In Angola, the administration belatedly endorsed a drive by conservative political action groups, which had first engineered the repeal of the Clark amendment banning U.S. military aid to Savimbi and then lobbied intensively for military aid to his forces. Not until the fall of 1985 did the president officially embrace Savimbi's struggle. In November, the president approved a two-phased covert CIA operation that would begin providing first intelligence and communications support before graduating to the kind of antiarmor weapons needed by Joao Baptiste against the Soviet-made T62 tank.
Cambodia has remained the lowest-level commitment of the administration and the CIA to any of the anticommunist movements, with CIA nonlethal support estimated at $5 million to $12 million a year.
The realities of U.S. involvement in each of these operations have provoked questions about whether the Reagan doctrine will take on substance and momentum beyond the rhetoric of some presidential aides and speech writers.
"We have no national policy. We have no national strategy," Rep. Earl Hutto (D-Fla.) said recently. "On a national level we are treating all of these conflicts as random events only remotely linked by a vague, generalized ideology from which we are for individual freedoms and against totalitarianism."
Conservatives also hasten to point out the inconsistency in Reagan's embrace of the Nicaraguan contras, Angola's Savimbi and Afghanistan's mujaheddin, while ignoring anticommunist guerrillas fighting in Mozambique and Ethiopia. Indeed, in Mozambique, the Reagan administration is providing economic assistance to the Marxist government in hopes of wooing it away from Moscow.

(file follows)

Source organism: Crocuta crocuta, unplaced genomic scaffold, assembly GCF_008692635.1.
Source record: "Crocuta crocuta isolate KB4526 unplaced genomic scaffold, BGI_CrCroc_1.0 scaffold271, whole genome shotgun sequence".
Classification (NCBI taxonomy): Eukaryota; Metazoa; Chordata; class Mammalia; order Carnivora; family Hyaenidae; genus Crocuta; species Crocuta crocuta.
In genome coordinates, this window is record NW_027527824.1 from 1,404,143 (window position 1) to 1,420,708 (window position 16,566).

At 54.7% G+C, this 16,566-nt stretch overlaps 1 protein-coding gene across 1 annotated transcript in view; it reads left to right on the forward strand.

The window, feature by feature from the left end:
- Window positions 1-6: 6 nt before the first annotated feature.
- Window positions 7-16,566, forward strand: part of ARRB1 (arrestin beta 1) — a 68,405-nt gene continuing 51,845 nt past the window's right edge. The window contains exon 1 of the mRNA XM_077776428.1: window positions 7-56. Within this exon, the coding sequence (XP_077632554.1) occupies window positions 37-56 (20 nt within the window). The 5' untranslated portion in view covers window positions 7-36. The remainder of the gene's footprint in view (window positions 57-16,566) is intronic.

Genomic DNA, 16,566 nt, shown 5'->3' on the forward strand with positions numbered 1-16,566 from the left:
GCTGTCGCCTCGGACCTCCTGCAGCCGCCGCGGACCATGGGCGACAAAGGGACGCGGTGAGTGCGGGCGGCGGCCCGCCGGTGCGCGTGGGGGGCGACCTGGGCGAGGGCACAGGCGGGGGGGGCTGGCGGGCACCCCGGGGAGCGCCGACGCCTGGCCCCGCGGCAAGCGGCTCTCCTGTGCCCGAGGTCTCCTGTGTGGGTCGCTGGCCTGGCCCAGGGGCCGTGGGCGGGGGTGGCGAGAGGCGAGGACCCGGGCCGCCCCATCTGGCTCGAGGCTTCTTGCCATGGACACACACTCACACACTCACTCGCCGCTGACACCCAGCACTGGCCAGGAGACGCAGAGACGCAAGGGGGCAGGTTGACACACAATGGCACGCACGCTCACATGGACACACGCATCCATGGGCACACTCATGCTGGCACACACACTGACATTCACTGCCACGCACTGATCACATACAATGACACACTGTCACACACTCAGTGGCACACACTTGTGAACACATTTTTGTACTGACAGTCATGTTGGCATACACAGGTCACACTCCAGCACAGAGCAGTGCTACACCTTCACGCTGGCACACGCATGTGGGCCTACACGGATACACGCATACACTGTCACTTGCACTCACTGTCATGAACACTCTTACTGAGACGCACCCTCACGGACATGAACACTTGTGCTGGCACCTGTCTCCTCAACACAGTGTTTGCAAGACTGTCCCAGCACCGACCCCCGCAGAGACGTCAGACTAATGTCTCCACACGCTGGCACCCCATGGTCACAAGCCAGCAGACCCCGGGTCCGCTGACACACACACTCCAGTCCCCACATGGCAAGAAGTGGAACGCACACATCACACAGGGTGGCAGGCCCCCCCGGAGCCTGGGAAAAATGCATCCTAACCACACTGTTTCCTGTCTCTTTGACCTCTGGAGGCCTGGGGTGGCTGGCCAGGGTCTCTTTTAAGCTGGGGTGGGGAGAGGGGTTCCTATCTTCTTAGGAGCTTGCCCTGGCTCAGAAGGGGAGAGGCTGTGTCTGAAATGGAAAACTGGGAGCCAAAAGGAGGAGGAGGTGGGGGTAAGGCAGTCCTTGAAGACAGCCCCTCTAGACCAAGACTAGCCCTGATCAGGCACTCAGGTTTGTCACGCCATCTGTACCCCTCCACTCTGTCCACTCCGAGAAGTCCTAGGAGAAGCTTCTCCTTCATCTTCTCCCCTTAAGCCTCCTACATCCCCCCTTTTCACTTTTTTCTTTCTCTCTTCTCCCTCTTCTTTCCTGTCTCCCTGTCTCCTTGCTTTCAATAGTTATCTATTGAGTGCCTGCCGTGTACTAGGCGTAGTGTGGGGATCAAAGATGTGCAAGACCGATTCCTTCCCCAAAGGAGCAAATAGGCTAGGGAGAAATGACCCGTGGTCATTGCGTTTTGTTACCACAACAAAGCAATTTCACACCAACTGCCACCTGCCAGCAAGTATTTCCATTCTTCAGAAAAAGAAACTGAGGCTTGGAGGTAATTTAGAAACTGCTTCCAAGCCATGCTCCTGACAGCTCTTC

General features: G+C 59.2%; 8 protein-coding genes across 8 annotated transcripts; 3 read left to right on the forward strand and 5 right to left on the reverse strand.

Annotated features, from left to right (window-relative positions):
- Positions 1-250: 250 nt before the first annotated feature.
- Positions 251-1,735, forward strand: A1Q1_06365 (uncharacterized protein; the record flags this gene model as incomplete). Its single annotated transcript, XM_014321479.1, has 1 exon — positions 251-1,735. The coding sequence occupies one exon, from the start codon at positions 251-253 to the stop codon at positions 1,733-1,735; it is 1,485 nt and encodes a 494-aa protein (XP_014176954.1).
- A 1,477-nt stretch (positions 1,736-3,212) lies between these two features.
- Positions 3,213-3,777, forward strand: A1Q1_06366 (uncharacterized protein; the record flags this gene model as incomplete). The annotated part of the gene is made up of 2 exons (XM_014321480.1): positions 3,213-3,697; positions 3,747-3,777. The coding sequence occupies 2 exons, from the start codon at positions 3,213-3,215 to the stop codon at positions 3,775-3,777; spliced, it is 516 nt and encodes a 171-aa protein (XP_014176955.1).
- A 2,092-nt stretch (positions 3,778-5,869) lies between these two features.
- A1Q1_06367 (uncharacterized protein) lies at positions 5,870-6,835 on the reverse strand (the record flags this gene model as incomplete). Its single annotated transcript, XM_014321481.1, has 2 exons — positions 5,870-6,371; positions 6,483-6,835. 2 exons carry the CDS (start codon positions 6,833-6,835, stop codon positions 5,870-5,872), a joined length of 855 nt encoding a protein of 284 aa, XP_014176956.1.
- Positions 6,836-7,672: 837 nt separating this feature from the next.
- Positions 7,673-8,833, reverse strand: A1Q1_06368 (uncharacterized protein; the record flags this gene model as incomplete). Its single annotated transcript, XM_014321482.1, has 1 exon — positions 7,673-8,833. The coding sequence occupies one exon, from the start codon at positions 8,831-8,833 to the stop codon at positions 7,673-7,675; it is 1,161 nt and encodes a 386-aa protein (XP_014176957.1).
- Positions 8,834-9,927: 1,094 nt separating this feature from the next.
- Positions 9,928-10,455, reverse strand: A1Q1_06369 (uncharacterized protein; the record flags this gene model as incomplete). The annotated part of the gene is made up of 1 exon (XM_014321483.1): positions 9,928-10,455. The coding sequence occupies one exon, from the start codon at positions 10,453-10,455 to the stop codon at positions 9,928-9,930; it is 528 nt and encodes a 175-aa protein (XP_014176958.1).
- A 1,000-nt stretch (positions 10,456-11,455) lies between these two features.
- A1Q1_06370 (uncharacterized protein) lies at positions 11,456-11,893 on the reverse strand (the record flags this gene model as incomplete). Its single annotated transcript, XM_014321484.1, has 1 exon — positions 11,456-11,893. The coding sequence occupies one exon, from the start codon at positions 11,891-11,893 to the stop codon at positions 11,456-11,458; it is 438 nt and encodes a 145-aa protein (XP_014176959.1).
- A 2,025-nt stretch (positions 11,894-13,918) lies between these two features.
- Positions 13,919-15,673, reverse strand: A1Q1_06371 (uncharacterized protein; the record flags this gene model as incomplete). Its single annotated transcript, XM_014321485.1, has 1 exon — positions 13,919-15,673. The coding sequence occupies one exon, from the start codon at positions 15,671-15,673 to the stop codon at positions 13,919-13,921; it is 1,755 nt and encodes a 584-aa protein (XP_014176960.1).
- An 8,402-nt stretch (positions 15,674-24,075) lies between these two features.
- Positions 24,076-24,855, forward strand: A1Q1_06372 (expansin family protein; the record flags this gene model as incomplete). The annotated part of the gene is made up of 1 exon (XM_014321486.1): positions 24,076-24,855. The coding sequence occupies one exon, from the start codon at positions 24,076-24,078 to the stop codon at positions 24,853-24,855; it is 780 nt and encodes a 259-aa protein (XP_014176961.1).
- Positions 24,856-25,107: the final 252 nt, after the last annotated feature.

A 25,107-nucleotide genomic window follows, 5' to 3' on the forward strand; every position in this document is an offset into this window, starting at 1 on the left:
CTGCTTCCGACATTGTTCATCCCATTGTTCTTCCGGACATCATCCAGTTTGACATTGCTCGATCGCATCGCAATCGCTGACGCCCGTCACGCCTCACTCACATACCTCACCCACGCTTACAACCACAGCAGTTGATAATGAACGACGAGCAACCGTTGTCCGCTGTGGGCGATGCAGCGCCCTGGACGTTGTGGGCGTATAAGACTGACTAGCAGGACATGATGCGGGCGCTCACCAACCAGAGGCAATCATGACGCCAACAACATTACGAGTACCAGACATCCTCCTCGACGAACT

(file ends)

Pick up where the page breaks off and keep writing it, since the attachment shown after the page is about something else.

But one senior administration official said that selectivity reflects case-by-case analysis of how best to pursue U.S. interests; in countries where the United States has become involved in paramilitary operations, the administration is closely supervising them to ensure a continued "political purpose," he added.
This was part of the impetus behind establishing the 208 Committee, to guarantee that the White House and State Department -- and not the CIA -- have ultimate control over this instrument of secret diplomacy.
Some officials feel that such control is badly needed now because of Casey's well-known enthusiasm for covert action. Criticized by his detractors as an inveterate wanderer, Casey is constantly on the move, plotting covert strategy with his station chiefs around the world, inspecting life at the front, interviewing defectors before he briefs Reagan on Soviet intentions. After five years on the job, the director is considered to be in control of his agency now more than ever.
In a few weeks, Robert M. Gates, a Casey favorite, will ascend to the No. 2 post at the CIA in place of McMahon, who was regarded as the "nervous Nellie" of the agency's covert operations.
Gates' first assignment at the CIA in the Reagan era was to whip the analytical arm of the agency into a higher production rate of intelligence estimates on everything from Soviet military trends to Islamic fundamentalism. Most officials believe that Gates will now promote Casey's activist policy for clandestine paramilitary actions with the same zeal.
According to Fortier, the administration's main concern now is proving to the Soviets that the United States has "staying power" in its support of anticommunist resistance groups.
"Staying power is the most essential element," he said, "both in terms of building confidence in the region, but also in terms of demonstrating to the Soviets that cheap solutions are not available, that the problem is going to get worse, that they have to reckon with us."